Tunnel diode oscillator and its application for studying the magnetic penetration depth
The superconducting gap symmetry is a fundamental property with respect to the study of superconductors. Unconventional superconductors normally possess peculiar gap symmetries, which result in distinct behaviors of the superfluid density. A tunnel diode oscillator (TDO) based system was assembled at the CCM to probe the superfluid density. In this device, the stability of the oscillations of the LC circuit and high sensitivity of the measurements, is achieved by using a tunnel diode. By putting a small sample into the coil of the oscillator (see Figure. 1), one can probe tiny changes of the sample’s radio frequency and deduce the magnetic penetration depth.
The resonant frequency of the oscillator is
(1)
The inductance difference due to the sample magnetic susceptibility is given by
(2)
The sample geometry (characterized by R_{3D}) determines the relationship between the susceptibility shift and the change of the penetration depth, where.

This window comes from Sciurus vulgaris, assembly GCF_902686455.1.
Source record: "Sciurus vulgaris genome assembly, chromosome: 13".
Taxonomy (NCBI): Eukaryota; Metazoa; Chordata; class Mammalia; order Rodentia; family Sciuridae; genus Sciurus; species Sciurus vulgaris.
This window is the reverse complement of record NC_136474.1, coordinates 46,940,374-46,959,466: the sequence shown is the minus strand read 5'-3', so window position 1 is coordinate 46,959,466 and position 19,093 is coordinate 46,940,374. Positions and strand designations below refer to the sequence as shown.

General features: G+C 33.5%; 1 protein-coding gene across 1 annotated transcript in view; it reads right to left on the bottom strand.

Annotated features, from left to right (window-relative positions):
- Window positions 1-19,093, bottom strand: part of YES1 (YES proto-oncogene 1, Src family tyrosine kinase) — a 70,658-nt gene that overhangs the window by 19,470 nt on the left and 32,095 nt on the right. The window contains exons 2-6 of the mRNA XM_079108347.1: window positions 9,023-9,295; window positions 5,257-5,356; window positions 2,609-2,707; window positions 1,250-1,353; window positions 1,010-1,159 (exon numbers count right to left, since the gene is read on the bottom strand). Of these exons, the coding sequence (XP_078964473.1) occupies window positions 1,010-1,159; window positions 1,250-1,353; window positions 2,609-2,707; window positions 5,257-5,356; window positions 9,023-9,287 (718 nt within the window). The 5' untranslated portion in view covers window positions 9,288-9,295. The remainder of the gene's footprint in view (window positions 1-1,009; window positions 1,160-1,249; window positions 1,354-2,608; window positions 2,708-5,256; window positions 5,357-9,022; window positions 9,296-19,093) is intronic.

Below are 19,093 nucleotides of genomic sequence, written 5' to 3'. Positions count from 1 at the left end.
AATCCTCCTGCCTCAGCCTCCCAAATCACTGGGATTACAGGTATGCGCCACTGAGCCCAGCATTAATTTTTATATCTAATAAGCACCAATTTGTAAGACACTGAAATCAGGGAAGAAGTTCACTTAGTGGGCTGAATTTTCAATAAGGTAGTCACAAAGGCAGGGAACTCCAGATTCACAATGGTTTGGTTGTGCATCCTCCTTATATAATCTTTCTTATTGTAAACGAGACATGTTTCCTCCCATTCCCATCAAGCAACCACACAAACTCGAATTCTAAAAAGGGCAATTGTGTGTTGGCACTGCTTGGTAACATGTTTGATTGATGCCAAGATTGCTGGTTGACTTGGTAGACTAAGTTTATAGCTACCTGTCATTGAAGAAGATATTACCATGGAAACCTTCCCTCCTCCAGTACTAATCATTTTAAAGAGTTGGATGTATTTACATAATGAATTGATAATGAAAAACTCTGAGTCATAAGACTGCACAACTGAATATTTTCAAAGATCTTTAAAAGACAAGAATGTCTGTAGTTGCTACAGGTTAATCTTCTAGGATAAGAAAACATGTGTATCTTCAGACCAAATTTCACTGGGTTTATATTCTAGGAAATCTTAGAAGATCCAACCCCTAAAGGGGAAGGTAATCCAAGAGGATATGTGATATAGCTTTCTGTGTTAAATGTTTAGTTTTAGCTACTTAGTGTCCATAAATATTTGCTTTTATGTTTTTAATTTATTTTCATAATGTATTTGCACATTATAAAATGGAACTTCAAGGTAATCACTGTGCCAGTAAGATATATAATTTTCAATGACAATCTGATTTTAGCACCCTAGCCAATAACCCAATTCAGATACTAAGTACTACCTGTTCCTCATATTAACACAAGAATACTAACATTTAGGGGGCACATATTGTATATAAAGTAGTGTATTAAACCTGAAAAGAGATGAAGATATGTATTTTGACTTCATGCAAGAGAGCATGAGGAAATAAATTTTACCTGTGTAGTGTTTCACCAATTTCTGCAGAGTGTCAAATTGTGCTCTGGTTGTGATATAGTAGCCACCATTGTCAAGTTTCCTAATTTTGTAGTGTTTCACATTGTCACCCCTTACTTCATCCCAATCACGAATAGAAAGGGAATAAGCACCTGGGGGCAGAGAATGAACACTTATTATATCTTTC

(3)
Consequently, the change of the penetration depth from the zero temperature value is proportional to the corresponding change of resonant frequency,
(4)
(5)
Here the proportionality constant G depends on the system and sample geometry. Finally, the superfluid density can be directly derived from the penetration depth using
(6)
Figure.1: Experimental setup of the tunnel diode oscillator on the cryostat.

The device is designed so that it can be attached to a range of commercial cryostats, allowing for the change of susceptibility to be measured down to the mK range. Moreover, it also allows us to measure changes of the magnetic penetration depth of the order of a few parts per billion. Compared to other measurements such as μSR or SQUID magnetometry, TDO has the simplest design and directly probes the fundamental physical properties, making it an excellent tool for investigating the superconducting gap symmetry.
In the past few years, the TDO method has been efficiently used to measure the penetration depth of more than ten newlydiscovered superconductors, and their gap symmetry has been precisely determined.
Figure.2: Temperature dependence of the penetration depth and superfluid density of a typical BCS superconductor

Since the resonant frequency of the TDO is also sensitive to the surface conductance of a normal metal, we recently extended the application of the TDO technique by combining it with high magnetic field and high pressure measurement. We found this to be a powerful probe for detecting different types of phase transitions, as well as quantum oscillations.